Friday, January 9, 2015

Three different ways in which betting odds and betting markets have proved to be hopelessly unreliable predictors of election results

You've probably heard the claim that "democracies never go to war with each other".  Ironically, it's often used as an excuse for warmongering, because the theory is that democracies can eventually bring lasting peace to the world by forcibly "liberating" non-democratic countries.  And note that it's an absolutist claim, or a "golden rule" - there is supposed to be literally no example in history of an armed conflict between democracies.

That's utter garbage, of course - in reality there's a list as long as your arm of conflicts between democracies.  But in each and every case, the true believers in the golden rule have a get-out clause up their sleeve.  "That wasn't really a war, was it?  And that country wasn't a proper democracy."  Sometimes the logic becomes laughably circular - for example, a war causes instability, and no country can possibly call itself democratic if it isn't stable!

I'm reminded of that kind of nonsense when I hear people profess their absolute faith in the pseudoscience of 'the betting markets as an infallible predictor of election results'.  And I use the word 'infallible' advisedly, because you'll doubtless recall Betfair's breathtaking arrogance in feeling able to declare a few days before the referendum that No had already won, on the grounds that their exchange is "never wrong".  As a marketing stunt, they even paid out early on Sportsbook referendum bets.

One of the High Priests of this bizarre religion is self-styled superstar "risk assessor" Neil Edward Lovatt.  As regular readers may know, I had to mute Lovatt on Twitter a few months ago because he was wasting far too much of my time with his incessant trolling.  I eventually blocked him altogether when he started making some deeply unpleasant personal comments, and I also muted some of his more persistent risk assessor groupies.  However, they seem to multiply with water, and although I haven't had an exchange with Lovatt for months, my Twitter notifications timeline has recently become clogged up once again with people I've never heard of demanding that I worship at the altar of the betting markets, and warning me that if I don't, it will be proof that I'm a believer in homeopathic medicine (yes, really!).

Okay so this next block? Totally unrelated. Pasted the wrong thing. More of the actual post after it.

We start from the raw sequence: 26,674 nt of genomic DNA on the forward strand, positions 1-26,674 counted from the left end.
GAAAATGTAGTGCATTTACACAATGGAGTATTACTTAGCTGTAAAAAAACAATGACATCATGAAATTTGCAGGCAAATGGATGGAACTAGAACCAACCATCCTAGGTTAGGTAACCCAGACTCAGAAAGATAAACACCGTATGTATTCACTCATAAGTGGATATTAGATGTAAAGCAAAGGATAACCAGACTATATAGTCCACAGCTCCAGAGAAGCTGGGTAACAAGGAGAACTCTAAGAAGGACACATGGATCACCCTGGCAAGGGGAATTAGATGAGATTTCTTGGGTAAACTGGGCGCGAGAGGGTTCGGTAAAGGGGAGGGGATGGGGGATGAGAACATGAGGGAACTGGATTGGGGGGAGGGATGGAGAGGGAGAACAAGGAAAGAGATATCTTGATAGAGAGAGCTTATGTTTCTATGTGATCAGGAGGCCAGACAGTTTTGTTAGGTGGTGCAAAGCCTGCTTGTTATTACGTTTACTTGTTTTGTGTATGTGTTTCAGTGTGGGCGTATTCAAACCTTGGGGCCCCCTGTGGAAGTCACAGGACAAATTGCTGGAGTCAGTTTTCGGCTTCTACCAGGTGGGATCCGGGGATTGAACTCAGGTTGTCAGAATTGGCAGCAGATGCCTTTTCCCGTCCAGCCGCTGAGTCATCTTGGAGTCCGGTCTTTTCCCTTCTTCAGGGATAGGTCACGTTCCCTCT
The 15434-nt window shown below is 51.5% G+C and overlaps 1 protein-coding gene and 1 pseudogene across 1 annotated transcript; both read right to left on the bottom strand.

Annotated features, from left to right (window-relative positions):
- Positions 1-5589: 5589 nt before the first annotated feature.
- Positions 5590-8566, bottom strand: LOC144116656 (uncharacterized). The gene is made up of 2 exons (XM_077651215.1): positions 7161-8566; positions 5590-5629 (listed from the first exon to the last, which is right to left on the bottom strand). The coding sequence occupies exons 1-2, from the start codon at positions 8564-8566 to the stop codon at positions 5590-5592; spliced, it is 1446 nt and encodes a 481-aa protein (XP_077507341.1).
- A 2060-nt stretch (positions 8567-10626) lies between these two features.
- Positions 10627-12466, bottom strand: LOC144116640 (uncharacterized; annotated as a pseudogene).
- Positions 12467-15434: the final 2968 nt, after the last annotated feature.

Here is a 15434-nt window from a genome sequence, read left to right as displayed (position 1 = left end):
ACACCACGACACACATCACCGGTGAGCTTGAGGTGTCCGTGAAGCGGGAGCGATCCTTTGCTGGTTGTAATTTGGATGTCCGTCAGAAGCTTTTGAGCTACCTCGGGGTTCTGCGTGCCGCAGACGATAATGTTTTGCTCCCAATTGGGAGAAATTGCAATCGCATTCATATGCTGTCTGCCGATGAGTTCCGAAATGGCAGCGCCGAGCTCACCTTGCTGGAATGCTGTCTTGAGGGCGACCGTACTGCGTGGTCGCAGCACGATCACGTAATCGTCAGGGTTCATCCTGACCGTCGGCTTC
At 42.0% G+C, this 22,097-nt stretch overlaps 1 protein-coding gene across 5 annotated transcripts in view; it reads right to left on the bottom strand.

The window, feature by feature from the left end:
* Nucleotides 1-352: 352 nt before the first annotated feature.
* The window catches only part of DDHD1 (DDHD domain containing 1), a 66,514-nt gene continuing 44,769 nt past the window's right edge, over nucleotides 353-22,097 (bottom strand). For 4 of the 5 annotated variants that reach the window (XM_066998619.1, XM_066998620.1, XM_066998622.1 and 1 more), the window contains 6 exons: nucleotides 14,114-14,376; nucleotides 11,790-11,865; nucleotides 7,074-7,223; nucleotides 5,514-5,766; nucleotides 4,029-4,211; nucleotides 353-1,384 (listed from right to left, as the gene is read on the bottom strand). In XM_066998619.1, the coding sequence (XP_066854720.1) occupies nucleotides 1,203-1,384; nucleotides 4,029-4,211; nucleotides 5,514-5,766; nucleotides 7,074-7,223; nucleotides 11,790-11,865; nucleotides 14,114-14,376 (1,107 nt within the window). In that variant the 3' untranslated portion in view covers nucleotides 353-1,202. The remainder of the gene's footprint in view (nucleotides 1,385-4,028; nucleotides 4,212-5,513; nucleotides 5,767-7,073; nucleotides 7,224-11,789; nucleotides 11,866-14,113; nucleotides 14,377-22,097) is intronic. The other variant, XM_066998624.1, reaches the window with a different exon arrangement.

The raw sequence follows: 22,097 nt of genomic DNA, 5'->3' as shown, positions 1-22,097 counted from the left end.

To save myself the trouble of responding individually to these inane tweets for the remainder of time, here is a quick cut-out-and-keep guide to three examples that explode the myth of the infallibility of betting markets and betting odds.  In each case, there's a very different reason why they proved to be so embarrassingly unreliable.

Exhibit A : The 2006 Liberal Democrat leadership election.  There was a straightforward clash between conventional political wisdom, which identified Menzies Campbell as the obvious successor to Charles Kennedy, and the betting odds and markets, which counter-intuitively installed the little-known Chris Huhne as the favourite.  If the markets are infallible, or even if they're more reliable than other sources of information, then the money on Huhne should have been a very clear indication that something surprising was happening beneath the surface.  But there wasn't anything happening.  As it turned out, the conventional wisdom proved correct, and Campbell won at a canter.

Reason for the inaccuracy : It seems overwhelmingly likely that rich supporters of Huhne had placed a series of large bets to earn him the coveted 'favourite' tag, and to artificially generate momentum for his campaign.  This is the problem with the belief that the betting markets somehow reflect "the wisdom of crowds" - gamblers may be motivated by something other than the quest for a value bet, and in any case it only takes a few wealthy individuals (as opposed to crowds) to tip the balance.  We heard from the bookies during the closing stages of the referendum campaign that the vast majority of bets taken in Scotland were backing Yes to win, but the odds instead reflected a relatively small number of six-figure bets that had been placed on No, mostly south of the border.

Exhibit B : The 2010 UK general election.  A month before polling day, there was a clear divide between the polls, which were pointing to a hung parliament, and the betting markets, which pointed to a Conservative majority.  Again, if the markets reflect the "wisdom of crowds", they should have been able to easily outsmart the polls, which after all are snapshots and not predictions.  But for all their imperfections, you'd have been much better off believing the polls - the Tories fell twenty seats short of a majority.